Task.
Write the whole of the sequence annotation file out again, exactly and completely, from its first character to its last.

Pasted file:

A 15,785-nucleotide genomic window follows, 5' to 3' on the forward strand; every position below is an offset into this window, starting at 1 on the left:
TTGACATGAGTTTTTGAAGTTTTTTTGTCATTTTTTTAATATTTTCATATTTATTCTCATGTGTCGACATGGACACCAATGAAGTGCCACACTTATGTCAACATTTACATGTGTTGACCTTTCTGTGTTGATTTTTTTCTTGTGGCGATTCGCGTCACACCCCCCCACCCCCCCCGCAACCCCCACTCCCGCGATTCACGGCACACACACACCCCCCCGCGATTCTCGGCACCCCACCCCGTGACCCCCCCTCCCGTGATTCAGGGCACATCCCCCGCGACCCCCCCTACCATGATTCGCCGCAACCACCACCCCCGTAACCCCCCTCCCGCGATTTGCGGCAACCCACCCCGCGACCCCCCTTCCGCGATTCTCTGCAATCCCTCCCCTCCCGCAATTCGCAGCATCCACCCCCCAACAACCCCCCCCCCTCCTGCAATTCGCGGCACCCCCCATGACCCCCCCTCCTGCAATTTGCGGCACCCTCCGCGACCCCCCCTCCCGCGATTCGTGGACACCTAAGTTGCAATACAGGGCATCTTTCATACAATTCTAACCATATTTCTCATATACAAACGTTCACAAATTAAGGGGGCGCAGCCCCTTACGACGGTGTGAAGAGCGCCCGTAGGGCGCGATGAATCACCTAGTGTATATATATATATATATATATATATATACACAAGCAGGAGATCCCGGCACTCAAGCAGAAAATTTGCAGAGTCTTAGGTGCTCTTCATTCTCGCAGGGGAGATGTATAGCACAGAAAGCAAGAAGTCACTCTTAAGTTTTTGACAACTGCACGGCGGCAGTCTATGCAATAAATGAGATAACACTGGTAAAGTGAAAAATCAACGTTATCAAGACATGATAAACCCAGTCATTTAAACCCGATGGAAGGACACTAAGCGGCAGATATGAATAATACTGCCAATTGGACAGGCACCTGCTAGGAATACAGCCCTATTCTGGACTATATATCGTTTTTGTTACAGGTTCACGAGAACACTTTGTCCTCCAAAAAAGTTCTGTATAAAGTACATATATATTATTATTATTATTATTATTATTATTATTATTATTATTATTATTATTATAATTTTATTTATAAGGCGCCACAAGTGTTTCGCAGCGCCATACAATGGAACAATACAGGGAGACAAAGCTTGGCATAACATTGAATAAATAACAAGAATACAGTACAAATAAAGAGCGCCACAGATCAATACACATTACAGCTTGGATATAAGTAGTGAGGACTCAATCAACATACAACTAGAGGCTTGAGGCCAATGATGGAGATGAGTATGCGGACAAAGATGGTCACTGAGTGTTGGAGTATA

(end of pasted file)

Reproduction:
A 15,785-nucleotide genomic window follows, 5' to 3' on the forward strand; every position below is an offset into this window, starting at 1 on the left:
TTGACATGAGTTTTTGAAGTTTTTTTGTCATTTTTTTAATATTTTCATATTTATTCTCATGTGTCGACATGGACACCAATGAAGTGCCACACTTATGTCAACATTTACATGTGTTGACCTTTCTGTGTTGATTTTTTTCTTGTGGCGATTCGCGTCACACCCCCCCACCCCCCCCGCAACCCCCACTCCCGCGATTCACGGCACACACACACCCCCCCGCGATTCTCGGCACCCCACCCCGTGACCCCCCCTCCCGTGATTCAGGGCACATCCCCCGCGACCCCCCCTACCATGATTCGCCGCAACCACCACCCCCGTAACCCCCCTCCCGCGATTTGCGGCAACCCACCCCGCGACCCCCCTTCCGCGATTCTCTGCAATCCCTCCCCTCCCGCAATTCGCAGCATCCACCCCCCAACAACCCCCCCCCCTCCTGCAATTCGCGGCACCCCCCATGACCCCCCCTCCTGCAATTTGCGGCACCCTCCGCGACCCCCCCTCCCGCGATTCGTGGACACCTAAGTTGCAATACAGGGCATCTTTCATACAATTCTAACCATATTTCTCATATACAAACGTTCACAAATTAAGGGGGCGCAGCCCCTTACGACGGTGTGAAGAGCGCCCGTAGGGCGCGATGAATCACCTAGTGTATATATATATATATATATATATATATACACAAGCAGGAGATCCCGGCACTCAAGCAGAAAATTTGCAGAGTCTTAGGTGCTCTTCATTCTCGCAGGGGAGATGTATAGCACAGAAAGCAAGAAGTCACTCTTAAGTTTTTGACAACTGCACGGCGGCAGTCTATGCAATAAATGAGATAACACTGGTAAAGTGAAAAATCAACGTTATCAAGACATGATAAACCCAGTCATTTAAACCCGATGGAAGGACACTAAGCGGCAGATATGAATAATACTGCCAATTGGACAGGCACCTGCTAGGAATACAGCCCTATTCTGGACTATATATCGTTTTTGTTACAGGTTCACGAGAACACTTTGTCCTCCAAAAAAGTTCTGTATAAAGTACATATATATTATTATTATTATTATTATTATTATTATTATTATTATTATTATTATTATAATTTTATTTATAAGGCGCCACAAGTGTTTCGCAGCGCCATACAATGGAACAATACAGGGAGACAAAGCTTGGCATAACATTGAATAAATAACAAGAATACAGTACAAATAAAGAGCGCCACAGATCAATACACATTACAGCTTGGATATAAGTAGTGAGGACTCAATCAACATACAACTAGAGGCTTGAGGCCAATGATGGAGATGAGTATGCGGACAAAGATGGTCACTGAGTGTTGGAGTATA